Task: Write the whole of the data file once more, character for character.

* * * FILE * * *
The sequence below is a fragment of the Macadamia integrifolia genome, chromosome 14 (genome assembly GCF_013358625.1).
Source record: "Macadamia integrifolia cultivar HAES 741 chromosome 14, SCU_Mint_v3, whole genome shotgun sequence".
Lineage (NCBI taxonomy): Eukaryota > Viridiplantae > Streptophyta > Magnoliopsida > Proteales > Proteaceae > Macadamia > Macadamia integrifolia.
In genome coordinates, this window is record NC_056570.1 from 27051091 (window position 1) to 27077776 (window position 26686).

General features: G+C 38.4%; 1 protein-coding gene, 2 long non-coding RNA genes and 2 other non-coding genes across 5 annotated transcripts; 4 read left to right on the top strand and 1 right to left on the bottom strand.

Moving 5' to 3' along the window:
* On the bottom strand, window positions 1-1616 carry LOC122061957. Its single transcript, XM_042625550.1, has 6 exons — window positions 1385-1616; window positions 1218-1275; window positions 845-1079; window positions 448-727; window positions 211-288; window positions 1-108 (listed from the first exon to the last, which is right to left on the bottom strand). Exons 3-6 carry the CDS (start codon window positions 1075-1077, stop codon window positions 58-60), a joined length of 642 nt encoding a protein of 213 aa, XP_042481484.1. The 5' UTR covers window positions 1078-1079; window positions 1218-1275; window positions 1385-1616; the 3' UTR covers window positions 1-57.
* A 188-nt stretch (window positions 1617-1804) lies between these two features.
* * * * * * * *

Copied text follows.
The sequence below is a fragment of the Macadamia integrifolia genome, chromosome 14 (genome assembly GCF_013358625.1).
Source record: "Macadamia integrifolia cultivar HAES 741 chromosome 14, SCU_Mint_v3, whole genome shotgun sequence".
Lineage (NCBI taxonomy): Eukaryota > Viridiplantae > Streptophyta > Magnoliopsida > Proteales > Proteaceae > Macadamia > Macadamia integrifolia.
In genome coordinates, this window is record NC_056570.1 from 27051091 (window position 1) to 27077776 (window position 26686).

General features: G+C 38.4%; 1 protein-coding gene, 2 long non-coding RNA genes and 2 other non-coding genes across 5 annotated transcripts; 4 read left to right on the top strand and 1 right to left on the bottom strand.

Moving 5' to 3' along the window:
* On the bottom strand, window positions 1-1616 carry LOC122061957. Its single transcript, XM_042625550.1, has 6 exons — window positions 1385-1616; window positions 1218-1275; window positions 845-1079; window positions 448-727; window positions 211-288; window positions 1-108 (listed from the first exon to the last, which is right to left on the bottom strand). Exons 3-6 carry the CDS (start codon window positions 1075-1077, stop codon window positions 58-60), a joined length of 642 nt encoding a protein of 213 aa, XP_042481484.1. The 5' UTR covers window positions 1078-1079; window positions 1218-1275; window positions 1385-1616; the 3' UTR covers window positions 1-57.
* A 188-nt stretch (window positions 1617-1804) lies between these two features.